Is Releasing Broken Games A Business Model?

It’s no secret that I was less than enamoured with the most recent Gears of War game. It’s fair to say that I was a bit underwhelmed with the title. However, to give the devil their due Gears has been patched and I actually enjoyed a couple of hours on it recently and it’s not the horror show I insisted it was (no I’m not using that in the style of Clockwork Orange.)

However, it seems that this game is not alone and indeed we covered recently a few games that came out less polished then we would like. But is this becoming more widespread? Is it just part of game dev policy now? Or is it the strategy for certain games? Let’s investigate.

No new thing

Almost as long as there have been video games there have been disappointing efforts. If you pick up a copy of the excellent Game Dev Story you will quickly see that game developers can, if they so choose, put out games that are buggy. Of course in the game, there are punishments for such actions but can the same be said for real life?

Notable cases

I know we are treading old ground but let’s talk for a second about when a game just outright fails. Sim City 5 was a classic example. It was a game fondly remembered by its hardcore player base. A game that seemed to improve with every new entry into the franchise and a game that hadn’t been seen in years. All that needed to be done was for them to take sim city 4. Fix the traffic algorithms and attach shiny new graphics and they would have had a hit. Sadly this is not what did happen.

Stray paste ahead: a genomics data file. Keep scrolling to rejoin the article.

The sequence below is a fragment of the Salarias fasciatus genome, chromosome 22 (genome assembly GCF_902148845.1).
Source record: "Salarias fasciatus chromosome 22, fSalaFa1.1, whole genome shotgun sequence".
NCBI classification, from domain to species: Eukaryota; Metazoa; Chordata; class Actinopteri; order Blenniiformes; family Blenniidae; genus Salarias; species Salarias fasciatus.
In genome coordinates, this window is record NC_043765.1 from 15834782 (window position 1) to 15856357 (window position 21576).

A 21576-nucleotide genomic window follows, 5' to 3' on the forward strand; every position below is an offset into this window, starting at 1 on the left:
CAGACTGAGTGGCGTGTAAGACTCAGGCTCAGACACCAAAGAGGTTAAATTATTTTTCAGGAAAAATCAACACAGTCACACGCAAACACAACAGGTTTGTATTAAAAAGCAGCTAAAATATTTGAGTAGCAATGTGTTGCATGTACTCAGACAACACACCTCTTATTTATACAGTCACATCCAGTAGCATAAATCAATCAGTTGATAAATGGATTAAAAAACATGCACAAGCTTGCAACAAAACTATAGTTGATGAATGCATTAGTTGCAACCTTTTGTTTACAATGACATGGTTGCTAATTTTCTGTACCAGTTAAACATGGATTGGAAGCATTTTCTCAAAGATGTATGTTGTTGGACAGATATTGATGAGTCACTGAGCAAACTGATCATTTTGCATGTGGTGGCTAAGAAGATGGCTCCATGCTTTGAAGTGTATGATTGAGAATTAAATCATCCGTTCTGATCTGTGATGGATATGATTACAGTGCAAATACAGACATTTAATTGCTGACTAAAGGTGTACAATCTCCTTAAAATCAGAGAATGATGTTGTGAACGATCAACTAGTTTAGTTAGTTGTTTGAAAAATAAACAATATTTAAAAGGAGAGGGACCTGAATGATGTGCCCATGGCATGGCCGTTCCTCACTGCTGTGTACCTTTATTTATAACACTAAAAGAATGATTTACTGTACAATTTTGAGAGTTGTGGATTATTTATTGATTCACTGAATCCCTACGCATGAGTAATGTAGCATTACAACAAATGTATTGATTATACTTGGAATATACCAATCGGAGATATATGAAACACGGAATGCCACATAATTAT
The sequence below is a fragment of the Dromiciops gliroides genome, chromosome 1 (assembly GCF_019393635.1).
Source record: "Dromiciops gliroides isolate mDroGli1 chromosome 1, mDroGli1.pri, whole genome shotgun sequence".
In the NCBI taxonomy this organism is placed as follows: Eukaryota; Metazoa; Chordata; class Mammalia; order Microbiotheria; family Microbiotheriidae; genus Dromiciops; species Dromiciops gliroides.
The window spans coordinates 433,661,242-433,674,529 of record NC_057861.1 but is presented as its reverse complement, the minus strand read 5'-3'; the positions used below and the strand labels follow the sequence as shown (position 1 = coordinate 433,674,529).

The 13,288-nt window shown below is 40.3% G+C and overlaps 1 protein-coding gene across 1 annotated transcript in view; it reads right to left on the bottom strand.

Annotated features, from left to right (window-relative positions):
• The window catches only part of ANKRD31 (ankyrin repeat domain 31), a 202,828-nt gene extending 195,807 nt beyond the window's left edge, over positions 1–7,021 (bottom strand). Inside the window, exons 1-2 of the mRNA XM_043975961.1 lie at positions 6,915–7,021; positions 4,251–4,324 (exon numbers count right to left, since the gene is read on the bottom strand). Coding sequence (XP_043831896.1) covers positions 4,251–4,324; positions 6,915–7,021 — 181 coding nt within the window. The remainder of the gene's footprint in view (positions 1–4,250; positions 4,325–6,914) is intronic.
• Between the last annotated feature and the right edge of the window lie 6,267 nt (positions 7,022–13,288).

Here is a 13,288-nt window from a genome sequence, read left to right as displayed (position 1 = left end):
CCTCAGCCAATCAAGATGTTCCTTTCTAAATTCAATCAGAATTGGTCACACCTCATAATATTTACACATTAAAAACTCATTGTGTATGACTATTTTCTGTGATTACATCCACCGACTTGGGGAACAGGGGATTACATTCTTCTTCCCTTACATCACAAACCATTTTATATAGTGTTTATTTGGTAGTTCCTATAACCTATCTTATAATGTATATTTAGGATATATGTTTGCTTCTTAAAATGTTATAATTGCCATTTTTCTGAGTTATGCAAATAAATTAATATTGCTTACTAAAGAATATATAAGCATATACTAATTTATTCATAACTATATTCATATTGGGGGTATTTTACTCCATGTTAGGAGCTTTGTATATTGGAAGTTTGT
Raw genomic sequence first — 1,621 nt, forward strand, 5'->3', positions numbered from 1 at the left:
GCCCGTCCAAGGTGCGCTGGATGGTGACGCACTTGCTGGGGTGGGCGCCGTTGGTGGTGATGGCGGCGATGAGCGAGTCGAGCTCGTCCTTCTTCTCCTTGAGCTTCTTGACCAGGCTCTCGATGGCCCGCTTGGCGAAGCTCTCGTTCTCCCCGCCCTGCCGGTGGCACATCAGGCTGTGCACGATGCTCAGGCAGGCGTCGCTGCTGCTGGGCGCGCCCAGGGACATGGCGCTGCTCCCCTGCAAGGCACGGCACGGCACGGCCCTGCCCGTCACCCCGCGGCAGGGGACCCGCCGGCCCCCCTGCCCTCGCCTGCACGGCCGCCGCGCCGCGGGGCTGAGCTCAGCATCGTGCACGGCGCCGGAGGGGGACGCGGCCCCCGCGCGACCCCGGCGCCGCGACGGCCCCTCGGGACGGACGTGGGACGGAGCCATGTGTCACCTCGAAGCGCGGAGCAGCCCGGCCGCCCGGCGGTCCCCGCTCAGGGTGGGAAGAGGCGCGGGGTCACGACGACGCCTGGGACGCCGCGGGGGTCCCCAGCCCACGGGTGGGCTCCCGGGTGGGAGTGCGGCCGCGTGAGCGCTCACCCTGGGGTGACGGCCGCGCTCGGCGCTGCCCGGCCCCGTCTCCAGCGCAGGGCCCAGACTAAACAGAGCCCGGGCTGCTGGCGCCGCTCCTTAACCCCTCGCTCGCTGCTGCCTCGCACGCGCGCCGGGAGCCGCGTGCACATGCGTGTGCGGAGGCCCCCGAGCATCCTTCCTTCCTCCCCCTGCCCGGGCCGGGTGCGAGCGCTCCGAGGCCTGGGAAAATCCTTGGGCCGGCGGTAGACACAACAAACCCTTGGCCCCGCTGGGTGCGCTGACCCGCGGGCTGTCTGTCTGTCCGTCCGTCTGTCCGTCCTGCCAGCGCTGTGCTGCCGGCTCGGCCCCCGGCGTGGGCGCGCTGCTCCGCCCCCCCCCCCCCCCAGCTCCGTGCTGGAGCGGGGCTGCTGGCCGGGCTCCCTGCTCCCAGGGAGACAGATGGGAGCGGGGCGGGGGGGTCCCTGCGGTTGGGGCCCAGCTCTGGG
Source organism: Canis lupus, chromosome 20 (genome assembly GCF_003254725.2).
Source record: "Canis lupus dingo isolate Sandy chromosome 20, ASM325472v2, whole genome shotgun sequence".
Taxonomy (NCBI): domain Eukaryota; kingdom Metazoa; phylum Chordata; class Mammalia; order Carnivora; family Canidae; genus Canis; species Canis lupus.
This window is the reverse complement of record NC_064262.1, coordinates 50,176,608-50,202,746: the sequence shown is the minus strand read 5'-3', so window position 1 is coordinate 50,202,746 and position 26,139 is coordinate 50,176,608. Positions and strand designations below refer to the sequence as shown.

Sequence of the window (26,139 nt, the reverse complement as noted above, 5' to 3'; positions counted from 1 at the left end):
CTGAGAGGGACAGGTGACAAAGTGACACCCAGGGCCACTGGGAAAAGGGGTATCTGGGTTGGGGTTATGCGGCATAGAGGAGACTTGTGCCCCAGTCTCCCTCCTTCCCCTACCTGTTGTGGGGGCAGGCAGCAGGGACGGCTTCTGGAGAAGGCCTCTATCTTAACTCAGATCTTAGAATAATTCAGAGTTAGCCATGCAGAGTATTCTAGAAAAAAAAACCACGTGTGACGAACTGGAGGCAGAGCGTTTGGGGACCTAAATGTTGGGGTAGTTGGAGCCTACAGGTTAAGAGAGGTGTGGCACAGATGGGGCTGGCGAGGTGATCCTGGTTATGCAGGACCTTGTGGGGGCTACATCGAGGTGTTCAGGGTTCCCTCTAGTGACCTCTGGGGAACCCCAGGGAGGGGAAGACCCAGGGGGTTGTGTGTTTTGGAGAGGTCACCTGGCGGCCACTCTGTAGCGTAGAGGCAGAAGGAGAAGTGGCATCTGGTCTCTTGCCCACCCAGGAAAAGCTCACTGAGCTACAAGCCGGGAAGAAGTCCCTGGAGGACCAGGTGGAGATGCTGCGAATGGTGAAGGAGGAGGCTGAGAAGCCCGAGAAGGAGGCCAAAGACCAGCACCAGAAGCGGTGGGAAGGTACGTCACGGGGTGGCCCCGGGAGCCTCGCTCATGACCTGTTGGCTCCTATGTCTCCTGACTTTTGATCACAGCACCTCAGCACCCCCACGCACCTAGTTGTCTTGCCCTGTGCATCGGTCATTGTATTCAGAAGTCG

The game had some novel Ideas but much in the way that Microsofts Xbox one was hampered by the idea of it needing to be always online, so was the case with sim city. Fortunately, Microsoft quickly atoned for this oversight. EA did not. It wasn’t just that either. Traffic was bugged. The maps were tiny. The servers were ropey and for many, the game was simply unplayable. The game was a disaster and now, sadly we may never see another one.

A 2K disaster

But that was EA. Most people hate them by default and as a result, have a lot of love for their rivals, 2k. 2k produces a lot of similar games to EA, basketball franchises, NFL games…and usually 2k does sports right. Except for this year, when it came to wrestling, they didn’t. To be fair to WWE 2k20 it did have upheaval midway through the development cycle. But what it has led to is one of the most disjointed wrestling titles we have seen in maybe half a decade.

The game has taken a huge step backwards. There are glitches, removed features, shoddy animations. The game is so bad that Sony is offering no-questions-asked refunds on the title. I mean sure, they may just patch it and it may end up being an acceptable product down the line. But when we pay, sometimes in excess of 70 quid on a game do we not deserve something that plays perfectly out of the box?

Image Source: Twitter

The future

This is becoming more commonplace. Another trick is for devs to include future Downloaded content embedded in the game. If its created, ethically shouldn’t they just put it in? Games shouldn’t be rushed for in our opinion. And if games are to be substandard then we shouldn’t have to pay full price while we wait for them to be fixed. Steam gets around this beautifully with their elegant system. Why can’t consoles follow suit, or better yet, why can’t devs just test games before releasing them?

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